Six years ago on a cold blustery
and rainy night, a little 3 year old Exmoor gelding arrived in Edinburgh.
He was the very first pony I had owned at the grand old age of 25, although
I had ridden and been involved with Exmoors all my life.
Unbroken and inexperienced, we soon began to develop a strong bond, and his
personality began to shine through. We attended many shows as he loved nothing
better than showing off in the ring, and he was quite successful. The peak
of our triumphs was being placed as reserve Mountain and Moorland champion
at Dalkeith Show in 2003. The judge said that if she didn't suspect he was
over height (which he was!!) she would have happily given him the Championship,
which we were very pleased about. We holidayed together down in the borders,
where we had a wonderful week exploring the tracks and countryside of the
Buccleuch Estate along with a group of friends, and I finally realized my
dream, if only for a week, of having my pony visible from my bedroom window,
where he quickly cottoned on that polos would be thrown for him if he put
on a cute enough expression!
Unfortunately at the beginning of 2004, Kieran went suddenly and extremely
lame, and was quickly diagnosed with a fractured pedal bone. Having never
really been in a stable before then, we were facing at least 6 months box
rest and only a 50:50 chance of him becoming sound again, as it was a severe
fracture. Kieran coped admirably with the enforced rest, and since he wasn't
even allowed out of the stable to be mucked out, he soon got on with the
task of `helping' me every day when I came to do it, such as trying to steal
the fork and tip over the wheelbarrow! Unfortunately, despite the box rest
being extended to 9 months, and having a plaster cast fitted over the affected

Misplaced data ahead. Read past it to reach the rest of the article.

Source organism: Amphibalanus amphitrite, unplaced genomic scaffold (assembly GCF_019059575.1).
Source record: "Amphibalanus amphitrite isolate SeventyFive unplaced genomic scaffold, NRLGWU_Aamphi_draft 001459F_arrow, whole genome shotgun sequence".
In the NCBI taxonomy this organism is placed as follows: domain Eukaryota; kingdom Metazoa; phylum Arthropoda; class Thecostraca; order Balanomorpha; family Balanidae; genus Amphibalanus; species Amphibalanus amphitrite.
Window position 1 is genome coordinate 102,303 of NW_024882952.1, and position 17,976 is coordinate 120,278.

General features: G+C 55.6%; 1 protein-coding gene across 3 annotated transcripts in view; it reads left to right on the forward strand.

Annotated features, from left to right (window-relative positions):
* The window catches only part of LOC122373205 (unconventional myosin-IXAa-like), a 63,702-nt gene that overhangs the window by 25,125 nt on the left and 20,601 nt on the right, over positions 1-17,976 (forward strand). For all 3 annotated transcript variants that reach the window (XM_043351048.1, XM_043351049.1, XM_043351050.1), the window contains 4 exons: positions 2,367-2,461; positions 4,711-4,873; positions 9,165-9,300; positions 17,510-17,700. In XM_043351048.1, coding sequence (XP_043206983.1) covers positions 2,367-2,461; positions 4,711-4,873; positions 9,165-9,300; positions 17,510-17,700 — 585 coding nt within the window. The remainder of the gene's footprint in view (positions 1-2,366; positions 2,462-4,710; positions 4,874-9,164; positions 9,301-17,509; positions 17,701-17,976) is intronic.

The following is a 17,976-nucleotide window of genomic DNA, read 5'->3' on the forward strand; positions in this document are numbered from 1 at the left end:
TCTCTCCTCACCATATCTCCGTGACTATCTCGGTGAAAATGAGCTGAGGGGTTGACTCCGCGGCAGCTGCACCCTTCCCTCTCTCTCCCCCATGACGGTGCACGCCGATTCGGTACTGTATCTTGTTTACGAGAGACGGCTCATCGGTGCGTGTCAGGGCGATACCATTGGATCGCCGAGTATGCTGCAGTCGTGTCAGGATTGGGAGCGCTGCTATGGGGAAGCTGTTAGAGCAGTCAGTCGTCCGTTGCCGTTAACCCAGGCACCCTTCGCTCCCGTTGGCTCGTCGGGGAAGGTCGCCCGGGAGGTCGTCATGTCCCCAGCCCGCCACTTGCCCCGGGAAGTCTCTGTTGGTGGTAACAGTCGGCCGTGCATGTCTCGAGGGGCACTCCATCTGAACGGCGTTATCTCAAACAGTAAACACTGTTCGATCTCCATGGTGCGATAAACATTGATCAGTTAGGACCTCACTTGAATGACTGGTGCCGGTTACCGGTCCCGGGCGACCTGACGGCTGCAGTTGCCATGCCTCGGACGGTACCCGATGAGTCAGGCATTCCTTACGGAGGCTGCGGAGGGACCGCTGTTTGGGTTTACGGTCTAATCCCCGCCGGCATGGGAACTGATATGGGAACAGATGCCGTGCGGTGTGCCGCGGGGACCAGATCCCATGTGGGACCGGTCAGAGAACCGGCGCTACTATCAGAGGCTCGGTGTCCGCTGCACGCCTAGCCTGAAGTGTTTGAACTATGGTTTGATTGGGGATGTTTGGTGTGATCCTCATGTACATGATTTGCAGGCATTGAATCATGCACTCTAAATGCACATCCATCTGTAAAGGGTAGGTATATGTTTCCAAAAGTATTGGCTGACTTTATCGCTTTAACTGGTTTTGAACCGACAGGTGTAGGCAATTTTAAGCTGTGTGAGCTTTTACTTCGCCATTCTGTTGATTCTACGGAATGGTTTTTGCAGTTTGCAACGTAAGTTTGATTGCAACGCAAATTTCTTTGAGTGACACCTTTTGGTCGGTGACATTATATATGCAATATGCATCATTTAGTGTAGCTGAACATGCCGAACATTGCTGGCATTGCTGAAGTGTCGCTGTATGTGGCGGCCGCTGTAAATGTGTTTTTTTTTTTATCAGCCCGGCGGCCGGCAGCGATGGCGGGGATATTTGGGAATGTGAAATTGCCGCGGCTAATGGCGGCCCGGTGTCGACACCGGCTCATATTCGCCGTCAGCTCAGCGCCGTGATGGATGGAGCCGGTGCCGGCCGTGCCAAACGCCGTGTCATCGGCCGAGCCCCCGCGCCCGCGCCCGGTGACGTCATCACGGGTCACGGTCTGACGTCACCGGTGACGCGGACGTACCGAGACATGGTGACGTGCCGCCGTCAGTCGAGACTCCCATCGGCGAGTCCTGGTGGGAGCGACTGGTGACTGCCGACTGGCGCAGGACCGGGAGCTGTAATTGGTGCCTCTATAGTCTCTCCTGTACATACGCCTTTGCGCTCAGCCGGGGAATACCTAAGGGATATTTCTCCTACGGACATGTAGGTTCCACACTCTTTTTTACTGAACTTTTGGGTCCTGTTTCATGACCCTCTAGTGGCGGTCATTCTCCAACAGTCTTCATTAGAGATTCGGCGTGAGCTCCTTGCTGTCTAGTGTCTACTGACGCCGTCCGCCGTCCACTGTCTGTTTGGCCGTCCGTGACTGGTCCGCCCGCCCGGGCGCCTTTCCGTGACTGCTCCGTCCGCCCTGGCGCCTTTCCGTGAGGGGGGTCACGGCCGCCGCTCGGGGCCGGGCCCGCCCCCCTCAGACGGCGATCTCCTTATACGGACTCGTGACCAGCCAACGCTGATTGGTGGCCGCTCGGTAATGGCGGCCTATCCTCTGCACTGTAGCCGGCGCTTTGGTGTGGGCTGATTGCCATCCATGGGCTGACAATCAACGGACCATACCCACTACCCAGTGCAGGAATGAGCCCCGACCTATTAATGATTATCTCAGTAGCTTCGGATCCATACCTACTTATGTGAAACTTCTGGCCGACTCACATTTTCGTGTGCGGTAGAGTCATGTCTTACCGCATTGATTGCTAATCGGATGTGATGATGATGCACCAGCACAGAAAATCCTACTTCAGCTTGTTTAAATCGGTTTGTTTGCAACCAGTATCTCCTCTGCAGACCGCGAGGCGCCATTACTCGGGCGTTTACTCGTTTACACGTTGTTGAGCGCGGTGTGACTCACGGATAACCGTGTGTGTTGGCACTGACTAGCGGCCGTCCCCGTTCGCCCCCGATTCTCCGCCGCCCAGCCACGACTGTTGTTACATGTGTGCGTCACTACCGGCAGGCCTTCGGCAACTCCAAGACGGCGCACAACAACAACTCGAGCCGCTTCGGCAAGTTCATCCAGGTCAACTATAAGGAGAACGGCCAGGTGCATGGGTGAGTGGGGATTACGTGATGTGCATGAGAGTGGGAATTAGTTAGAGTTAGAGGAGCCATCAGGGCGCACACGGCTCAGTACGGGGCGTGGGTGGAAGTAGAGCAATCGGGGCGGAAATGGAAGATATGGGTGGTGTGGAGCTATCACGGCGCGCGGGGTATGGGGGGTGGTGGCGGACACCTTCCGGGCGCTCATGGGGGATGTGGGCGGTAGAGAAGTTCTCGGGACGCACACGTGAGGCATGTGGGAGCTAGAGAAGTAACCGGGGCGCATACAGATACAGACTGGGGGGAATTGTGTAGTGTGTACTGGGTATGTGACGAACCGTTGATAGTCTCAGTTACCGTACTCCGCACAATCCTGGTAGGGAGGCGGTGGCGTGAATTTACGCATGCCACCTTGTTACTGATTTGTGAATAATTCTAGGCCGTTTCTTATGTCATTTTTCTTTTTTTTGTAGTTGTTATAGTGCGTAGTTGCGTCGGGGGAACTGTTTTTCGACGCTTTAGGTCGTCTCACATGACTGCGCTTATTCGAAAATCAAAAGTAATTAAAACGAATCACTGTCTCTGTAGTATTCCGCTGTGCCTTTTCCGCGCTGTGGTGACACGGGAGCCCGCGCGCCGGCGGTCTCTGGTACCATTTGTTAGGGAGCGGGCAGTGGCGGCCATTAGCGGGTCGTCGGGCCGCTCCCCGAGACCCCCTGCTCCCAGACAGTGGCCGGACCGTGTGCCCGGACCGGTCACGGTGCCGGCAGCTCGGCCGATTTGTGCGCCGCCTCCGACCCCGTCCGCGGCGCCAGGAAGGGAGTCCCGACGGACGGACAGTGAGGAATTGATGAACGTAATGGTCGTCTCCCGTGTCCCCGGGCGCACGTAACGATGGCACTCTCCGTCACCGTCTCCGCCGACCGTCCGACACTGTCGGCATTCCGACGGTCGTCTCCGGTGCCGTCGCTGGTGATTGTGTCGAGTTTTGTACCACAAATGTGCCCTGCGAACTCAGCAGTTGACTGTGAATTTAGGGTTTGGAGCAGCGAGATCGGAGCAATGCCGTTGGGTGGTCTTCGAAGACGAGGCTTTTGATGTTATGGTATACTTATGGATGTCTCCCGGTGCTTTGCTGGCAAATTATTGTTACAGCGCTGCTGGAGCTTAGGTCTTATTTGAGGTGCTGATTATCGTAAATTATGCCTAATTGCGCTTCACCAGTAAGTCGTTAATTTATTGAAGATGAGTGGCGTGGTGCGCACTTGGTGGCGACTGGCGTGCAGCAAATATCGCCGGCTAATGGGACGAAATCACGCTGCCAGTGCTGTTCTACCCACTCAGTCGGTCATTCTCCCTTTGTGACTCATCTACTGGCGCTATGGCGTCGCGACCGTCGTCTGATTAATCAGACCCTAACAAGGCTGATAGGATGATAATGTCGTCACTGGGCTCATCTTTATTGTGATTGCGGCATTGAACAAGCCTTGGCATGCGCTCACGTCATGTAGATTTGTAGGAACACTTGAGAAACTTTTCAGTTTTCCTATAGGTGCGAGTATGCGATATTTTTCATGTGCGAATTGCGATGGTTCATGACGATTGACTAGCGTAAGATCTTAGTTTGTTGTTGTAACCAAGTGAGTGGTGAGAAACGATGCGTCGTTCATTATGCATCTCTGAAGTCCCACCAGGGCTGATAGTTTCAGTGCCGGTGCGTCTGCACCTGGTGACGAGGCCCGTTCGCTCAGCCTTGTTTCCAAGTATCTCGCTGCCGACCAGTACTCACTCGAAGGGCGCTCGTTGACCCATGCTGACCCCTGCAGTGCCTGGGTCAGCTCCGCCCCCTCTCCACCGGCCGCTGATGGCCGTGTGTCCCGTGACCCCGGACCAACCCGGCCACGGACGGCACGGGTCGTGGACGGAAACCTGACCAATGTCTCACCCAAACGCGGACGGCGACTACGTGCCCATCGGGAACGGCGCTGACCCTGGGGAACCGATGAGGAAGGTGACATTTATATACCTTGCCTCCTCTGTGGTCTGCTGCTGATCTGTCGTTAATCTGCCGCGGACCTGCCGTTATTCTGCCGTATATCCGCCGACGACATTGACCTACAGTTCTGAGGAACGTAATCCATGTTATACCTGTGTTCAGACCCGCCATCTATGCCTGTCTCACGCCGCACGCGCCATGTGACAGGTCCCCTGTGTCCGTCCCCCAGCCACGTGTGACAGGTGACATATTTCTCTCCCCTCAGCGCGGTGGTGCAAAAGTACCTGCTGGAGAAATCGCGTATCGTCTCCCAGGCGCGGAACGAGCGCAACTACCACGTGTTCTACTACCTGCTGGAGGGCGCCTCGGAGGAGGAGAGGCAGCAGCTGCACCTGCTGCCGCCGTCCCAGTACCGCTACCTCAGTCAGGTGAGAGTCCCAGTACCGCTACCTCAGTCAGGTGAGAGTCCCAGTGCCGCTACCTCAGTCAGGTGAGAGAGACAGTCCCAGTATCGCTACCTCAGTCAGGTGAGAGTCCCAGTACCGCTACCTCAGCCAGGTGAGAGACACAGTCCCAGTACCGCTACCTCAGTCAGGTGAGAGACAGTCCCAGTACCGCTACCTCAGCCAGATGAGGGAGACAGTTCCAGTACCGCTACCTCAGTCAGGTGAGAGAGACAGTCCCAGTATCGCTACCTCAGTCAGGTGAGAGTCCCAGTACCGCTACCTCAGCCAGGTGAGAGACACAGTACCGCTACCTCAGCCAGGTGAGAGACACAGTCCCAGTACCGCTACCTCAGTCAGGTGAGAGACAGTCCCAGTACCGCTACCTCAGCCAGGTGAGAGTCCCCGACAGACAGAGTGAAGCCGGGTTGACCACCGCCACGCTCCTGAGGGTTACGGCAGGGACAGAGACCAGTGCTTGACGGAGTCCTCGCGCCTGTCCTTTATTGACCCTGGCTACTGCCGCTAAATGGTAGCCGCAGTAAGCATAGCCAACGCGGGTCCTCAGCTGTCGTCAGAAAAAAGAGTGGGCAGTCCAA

hoof, Kieran did not show any signs of healing, and I was left with a stark
choice. Sadly, he didn't cope with retirement well, and was bored and miserable.
He would have always needed an increasing dose of painkillers to help him
stay as pain free as possible, and a remedial shoe fitted every 4 weeks,
so I made the difficult decision to end his suffering on Friday 3rd
My little ray of sunshine has now gone, although he'll never be forgotten,
either by me or anyone who knew him. He was funny, charismatic and endlessly
full of cheek and mischief, and I will miss having him in my life so much.
During difficult times he never failed to make me feel better when we went
on lovely long hacks through the countryside, or fast frenetic gallops across
the grass or just spending time with him during his box rest in the stable.
These times chased all other thoughts out of my mind. Being with him seem
to melt all my other troubles away, he was the best therapy in the
He is now at peace, and I would like to extend a huge thank you to
everyone who supported me through this difficult past year. He was worth
every moment. He was my lovely boy and my best friend, and losing him has
left a gaping hole in my life, but I feel so privileged to have known him
and cared for him, if only for a relatively short time.